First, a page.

Recently, Russian Defense Minister Sergei Shoigu announced that Moscow would be sending a substantial package of military aid to the Central Asian country of Kyrgyzstan by the end of this year. According to Igor Korotchenko, head of the Kremlin-affiliated Center for Analysis of Global Arms Trade, the aid would include “tanks, armored vehicles and personnel carriers, as well as rocket launchers, artillery, small arms, and surveillance and communication systems.”
The aid appears to be part of a massive new aid package, quietly announced last year, for Kyrgyzstan and Tajikistan. The aid was projected to total $1.1 billion for Kyrgyzstan and $200 million for Tajikistan. Russian officials framed the aid package in terms of two objectives: countering the potential resurgence of Islamist militants as the U.S. military moves out of Afghanistan, and countering U.S. influence in the region.
“Helping Kyrgyzstan and Tajikistan modernize their military, Moscow expects to strengthen the potential of the Collective Security Treaty Organization (CSTO) in the light of the forthcoming American withdrawal from Afghanistan,” said a source within the government of Russia, Kommersant reported. “Moreover, Moscow hopes to prevent the Americans from strengthening their positions in Central Asia… It was only recently after all that Bishkek and Dushanbe flirted with Washington in the hope to lay hands on the weapons and military hardware withdrawn from Afghanistan. It would have meant American instructors and technicians. American influence with the region would have grown.”
The U.S. still has not provided many details about its plans to give over excess military equipment to its partner nations, so it’s not clear what Kyrgyzstan and Tajikistan might be in line to receive from the U.S. But what has become even clearer since the news of Russia’s aid package came out is that Kyrgyzstan is the strongest focus of Russia’s current attention in Central Asia.
Moscow plans to expand its air base at Kant in Kyrgyzstan and appears interested in using it as a base for the yet-to-be-created joint CSTO forces. At the end of last year Russia reached a deal with Kyrgyzstan to consolidate all of the small military facilities that it operates there under one agreement, which was likely intended to make it easier for Russia to maintain its presence there.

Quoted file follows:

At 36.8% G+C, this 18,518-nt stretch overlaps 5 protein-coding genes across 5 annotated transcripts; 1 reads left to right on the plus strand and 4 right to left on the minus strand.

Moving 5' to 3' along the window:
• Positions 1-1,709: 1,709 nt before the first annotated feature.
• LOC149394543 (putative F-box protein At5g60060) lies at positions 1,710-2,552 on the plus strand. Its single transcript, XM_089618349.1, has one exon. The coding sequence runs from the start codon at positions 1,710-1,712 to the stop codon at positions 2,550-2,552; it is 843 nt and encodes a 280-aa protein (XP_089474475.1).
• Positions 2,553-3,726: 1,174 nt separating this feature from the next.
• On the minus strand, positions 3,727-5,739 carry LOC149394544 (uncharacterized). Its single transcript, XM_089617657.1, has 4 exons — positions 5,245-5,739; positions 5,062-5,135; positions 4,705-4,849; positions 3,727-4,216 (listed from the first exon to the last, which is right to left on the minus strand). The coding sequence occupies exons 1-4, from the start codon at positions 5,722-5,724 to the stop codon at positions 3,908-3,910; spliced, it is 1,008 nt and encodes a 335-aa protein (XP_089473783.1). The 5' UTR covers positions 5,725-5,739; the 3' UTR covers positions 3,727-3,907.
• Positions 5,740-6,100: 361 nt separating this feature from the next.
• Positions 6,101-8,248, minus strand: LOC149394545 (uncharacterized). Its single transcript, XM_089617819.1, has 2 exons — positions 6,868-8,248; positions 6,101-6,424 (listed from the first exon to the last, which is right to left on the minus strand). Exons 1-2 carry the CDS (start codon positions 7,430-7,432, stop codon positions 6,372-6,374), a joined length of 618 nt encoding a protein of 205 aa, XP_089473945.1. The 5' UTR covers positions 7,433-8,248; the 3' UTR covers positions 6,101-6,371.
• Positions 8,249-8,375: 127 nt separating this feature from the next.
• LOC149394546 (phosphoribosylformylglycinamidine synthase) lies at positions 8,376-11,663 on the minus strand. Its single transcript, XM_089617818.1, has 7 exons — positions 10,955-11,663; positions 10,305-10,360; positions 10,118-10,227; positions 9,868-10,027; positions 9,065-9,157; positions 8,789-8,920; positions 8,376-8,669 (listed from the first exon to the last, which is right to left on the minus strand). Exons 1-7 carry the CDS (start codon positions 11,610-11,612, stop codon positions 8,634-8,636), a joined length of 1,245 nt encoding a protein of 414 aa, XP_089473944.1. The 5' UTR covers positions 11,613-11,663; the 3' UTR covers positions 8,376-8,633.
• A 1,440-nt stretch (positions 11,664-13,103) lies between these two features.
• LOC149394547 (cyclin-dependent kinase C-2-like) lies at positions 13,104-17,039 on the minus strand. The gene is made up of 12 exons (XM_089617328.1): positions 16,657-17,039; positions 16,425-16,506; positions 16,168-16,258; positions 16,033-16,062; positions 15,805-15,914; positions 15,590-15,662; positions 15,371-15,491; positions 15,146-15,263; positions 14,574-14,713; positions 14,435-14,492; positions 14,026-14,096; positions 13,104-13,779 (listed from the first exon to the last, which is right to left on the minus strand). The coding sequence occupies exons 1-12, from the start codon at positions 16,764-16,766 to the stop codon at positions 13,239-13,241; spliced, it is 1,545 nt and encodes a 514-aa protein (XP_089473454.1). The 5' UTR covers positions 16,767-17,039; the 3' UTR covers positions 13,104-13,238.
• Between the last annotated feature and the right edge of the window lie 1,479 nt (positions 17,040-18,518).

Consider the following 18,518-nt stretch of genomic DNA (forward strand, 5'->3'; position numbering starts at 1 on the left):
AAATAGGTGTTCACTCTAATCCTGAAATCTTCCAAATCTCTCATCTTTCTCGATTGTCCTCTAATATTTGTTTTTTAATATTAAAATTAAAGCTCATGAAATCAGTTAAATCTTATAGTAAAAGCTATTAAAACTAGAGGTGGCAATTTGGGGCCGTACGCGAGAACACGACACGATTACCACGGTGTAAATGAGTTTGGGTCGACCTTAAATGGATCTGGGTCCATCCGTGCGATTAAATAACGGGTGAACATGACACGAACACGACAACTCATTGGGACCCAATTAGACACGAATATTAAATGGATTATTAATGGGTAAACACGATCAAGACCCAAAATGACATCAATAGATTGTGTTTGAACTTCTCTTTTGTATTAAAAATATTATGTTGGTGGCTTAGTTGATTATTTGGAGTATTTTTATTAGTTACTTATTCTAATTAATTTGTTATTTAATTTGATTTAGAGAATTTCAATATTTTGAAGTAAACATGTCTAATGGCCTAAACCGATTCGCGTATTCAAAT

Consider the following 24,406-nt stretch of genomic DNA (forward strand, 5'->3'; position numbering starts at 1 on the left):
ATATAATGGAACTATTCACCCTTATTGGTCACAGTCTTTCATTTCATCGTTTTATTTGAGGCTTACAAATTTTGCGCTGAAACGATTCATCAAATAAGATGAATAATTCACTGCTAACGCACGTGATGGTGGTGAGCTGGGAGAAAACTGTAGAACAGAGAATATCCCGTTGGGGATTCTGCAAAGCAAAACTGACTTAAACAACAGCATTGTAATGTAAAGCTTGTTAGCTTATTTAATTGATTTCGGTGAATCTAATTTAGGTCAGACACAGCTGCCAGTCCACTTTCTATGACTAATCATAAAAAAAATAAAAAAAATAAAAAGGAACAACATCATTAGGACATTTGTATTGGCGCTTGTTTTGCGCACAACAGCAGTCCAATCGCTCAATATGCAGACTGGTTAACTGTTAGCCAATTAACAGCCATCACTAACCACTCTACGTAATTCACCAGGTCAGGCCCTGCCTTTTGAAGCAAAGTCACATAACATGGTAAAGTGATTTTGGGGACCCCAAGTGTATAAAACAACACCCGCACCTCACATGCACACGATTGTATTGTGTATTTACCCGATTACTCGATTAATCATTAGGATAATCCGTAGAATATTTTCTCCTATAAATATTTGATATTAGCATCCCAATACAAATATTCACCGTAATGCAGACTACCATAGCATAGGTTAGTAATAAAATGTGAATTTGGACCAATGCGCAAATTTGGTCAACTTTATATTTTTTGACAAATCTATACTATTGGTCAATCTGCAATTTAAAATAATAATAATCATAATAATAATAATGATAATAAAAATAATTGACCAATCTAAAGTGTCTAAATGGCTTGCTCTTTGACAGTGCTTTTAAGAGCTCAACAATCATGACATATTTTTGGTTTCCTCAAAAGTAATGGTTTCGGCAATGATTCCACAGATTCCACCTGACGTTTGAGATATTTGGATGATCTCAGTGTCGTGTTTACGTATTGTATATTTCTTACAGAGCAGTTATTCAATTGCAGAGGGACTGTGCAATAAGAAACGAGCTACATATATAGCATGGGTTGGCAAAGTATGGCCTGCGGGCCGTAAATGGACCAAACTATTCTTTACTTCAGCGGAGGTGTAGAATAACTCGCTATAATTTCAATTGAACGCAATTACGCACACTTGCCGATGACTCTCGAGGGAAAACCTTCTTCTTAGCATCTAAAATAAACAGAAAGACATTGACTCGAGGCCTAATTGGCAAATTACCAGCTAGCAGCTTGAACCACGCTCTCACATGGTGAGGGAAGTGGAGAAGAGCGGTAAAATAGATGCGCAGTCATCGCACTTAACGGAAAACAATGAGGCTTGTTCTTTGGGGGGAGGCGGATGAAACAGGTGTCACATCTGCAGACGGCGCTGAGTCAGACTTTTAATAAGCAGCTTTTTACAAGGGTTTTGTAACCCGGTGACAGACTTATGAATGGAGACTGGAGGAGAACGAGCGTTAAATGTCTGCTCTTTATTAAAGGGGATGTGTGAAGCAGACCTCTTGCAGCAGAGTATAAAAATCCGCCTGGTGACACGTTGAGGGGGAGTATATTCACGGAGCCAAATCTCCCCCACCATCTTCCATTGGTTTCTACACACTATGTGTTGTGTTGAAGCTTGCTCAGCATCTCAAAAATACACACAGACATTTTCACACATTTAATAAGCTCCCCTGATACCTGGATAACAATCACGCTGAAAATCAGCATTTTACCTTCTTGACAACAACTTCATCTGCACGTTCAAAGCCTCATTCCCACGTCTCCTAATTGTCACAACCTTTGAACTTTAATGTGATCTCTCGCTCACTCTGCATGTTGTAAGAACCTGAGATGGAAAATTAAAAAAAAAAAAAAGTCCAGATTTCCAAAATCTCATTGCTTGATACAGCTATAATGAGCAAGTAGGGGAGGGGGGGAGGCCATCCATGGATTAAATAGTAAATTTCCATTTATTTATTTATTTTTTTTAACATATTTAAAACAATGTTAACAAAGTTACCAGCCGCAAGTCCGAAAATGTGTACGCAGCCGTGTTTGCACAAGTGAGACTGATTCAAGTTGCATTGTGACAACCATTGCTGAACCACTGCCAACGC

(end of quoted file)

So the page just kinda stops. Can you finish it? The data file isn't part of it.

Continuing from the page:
Moscow has agreed to help fund a hydropower project in Kyrgyzstan, as well as forgive $500 million in debt from the country, moves that analyst Erica Marat interpreted as efforts to influence Kyrgyzstan’s government to evict the U.S. from the air base that it operates at the Manas airport, near the capital of Bishkek.
All of this points to what regional scholars Alex Cooley and Marlene Laruelle say is an intention by Moscow to make Kyrgyzstan into a “client state.” In a newly released paper (PDF) they detail how Russia’s strategy has recently shifted from viewing all of Central Asia as its sphere of influence, to picking particular countries – Kyrgyzstan, and to a lesser degree Tajikistan – and trying to use them to counter other countries’ influence in the region. “[A] new Russian strategy of ‘divide and rule’ seems to be accelerating,” they write. “Rather than trying to maximize and balance relations with the Central Asian states, Russia is now aggressively entering into a classical client-state relationship with Kyrgyzstan.”
If this process continues, it will have uncertain results for Kyrgyzstan’s political future. While Kyrgyzstan’s political system has been chronically unstable, and has suffered from terrible ethnic violence (PDF), it still has by far the freest political system in Central Asia, with genuine elections and a parliament that isn’t a rubber stamp. However, Russia has not been shy about getting involved in Kyrgyzstan’s internal politics before. In 2010, when Kyrgyzstan president Kurmanbek Bakiyev displeased Russia, Russian media began what appeared to be a concerted campaign to discredit him; he was overthrown amid street protests shortly after. Many in Kyrgyzstan no doubt are wondering: With even greater military ties at stake, will that sort of interference grow?